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ERIC Number: ED526440
Record Type: Non-Journal
Publication Date: 2011
Pages: 257
Abstractor: As Provided
Reference Count: 0
ISBN: ISBN-978-1-1245-3687-3
Lived and Imagined: Information and Storytelling in Geographic Systems
Kabisch, Eric Alan
ProQuest LLC, Ph.D. Dissertation, University of California, Irvine
This dissertation investigates the relationship between storytelling and information in the narration of geographic space. While storytelling has historically shaped our understanding of geography, modern practices in data collection, cartography, and geographic visualization enable one-way forms of representation that remove the negotiation and exchange characteristic of storytelling. Information systems and geographic technologies often seek to present information about the world around us; this research focuses instead on how technologies might be used to aid the process of storytelling. This research is enabled through the development and deployment of Datascape, a vehicle-based geographic storytelling platform. Datascape was developed as the basis for several participant engagements through which diverse groups narrated local areas of interest. By presenting these groups with an open-ended software platform, taking them into local geographies inside the mobile laboratory, and holding collaborative sessions on how to best communicate their stories and engage their audience, I uncovered various practices, tendencies and desired qualities for narrating geographic space. The grounded theory analysis of these engagements not only concerns aspects about this platform and its interaction design, but more importantly reveals the types of practices that such a system should be designed to support. This research and dissertation are organized around four trajectories I put forth as guidelines for moving the development and use of geographic information technologies from informative to storied accounts of space, landscape, culture and community. I suggest that we move from representational to performative accounts of space; from panoptic to local; from augmented reality to alternate realities; and from participation to engagement. These four trajectories structure the theoretical framework, the project design, and the participant observations and analysis. [The dissertation citations contained here are published with the permission of ProQuest LLC. Further reproduction is prohibited without permission. Copies of dissertations may be obtained by Telephone (800) 1-800-521-0600. Web page:]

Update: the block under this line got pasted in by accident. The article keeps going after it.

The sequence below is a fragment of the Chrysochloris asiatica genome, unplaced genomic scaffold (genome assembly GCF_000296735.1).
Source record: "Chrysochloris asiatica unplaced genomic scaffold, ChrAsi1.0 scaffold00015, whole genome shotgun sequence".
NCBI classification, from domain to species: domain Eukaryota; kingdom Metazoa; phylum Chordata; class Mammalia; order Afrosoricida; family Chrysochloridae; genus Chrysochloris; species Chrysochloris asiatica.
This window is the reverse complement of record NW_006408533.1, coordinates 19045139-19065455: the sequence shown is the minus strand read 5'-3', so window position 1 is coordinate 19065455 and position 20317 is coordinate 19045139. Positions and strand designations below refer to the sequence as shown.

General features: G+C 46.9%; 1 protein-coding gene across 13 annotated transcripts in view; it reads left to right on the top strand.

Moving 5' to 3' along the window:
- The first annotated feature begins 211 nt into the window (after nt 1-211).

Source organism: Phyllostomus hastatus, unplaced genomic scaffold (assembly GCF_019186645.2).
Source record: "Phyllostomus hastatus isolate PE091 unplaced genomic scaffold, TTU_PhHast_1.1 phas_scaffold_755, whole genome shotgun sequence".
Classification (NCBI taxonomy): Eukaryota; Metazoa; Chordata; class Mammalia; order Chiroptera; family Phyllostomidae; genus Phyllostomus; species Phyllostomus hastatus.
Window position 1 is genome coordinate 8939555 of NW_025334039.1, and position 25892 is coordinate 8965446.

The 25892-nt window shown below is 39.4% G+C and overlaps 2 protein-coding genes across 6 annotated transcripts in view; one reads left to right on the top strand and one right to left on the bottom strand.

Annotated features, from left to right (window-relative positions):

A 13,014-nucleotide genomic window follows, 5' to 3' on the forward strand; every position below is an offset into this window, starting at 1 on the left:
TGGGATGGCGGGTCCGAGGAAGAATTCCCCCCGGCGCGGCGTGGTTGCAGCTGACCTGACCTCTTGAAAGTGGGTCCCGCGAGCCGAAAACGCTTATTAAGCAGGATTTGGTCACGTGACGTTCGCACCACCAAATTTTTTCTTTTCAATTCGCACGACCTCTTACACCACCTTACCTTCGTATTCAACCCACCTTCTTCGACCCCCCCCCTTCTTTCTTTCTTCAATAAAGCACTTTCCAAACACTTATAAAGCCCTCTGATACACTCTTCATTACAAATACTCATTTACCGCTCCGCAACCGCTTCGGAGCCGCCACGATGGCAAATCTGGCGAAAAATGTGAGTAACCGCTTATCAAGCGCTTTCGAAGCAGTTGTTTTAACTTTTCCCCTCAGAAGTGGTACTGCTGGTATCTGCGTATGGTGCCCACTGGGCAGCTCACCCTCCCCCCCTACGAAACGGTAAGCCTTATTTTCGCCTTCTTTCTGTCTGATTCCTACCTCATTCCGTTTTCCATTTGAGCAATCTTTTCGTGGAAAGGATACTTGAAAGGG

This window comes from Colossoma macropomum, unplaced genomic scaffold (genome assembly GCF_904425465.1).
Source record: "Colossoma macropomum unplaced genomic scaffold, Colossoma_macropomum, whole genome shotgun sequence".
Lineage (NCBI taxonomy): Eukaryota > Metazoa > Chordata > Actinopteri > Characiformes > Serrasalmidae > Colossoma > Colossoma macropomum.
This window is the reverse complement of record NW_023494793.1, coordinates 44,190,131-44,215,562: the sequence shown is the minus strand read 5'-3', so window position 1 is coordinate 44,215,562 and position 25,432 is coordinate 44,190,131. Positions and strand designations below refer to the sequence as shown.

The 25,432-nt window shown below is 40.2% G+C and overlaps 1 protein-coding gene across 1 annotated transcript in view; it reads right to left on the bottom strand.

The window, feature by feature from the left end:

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Publication Type: Dissertations/Theses - Doctoral Dissertations
Education Level: N/A
Audience: N/A
Language: English
Sponsor: N/A
Authoring Institution: N/A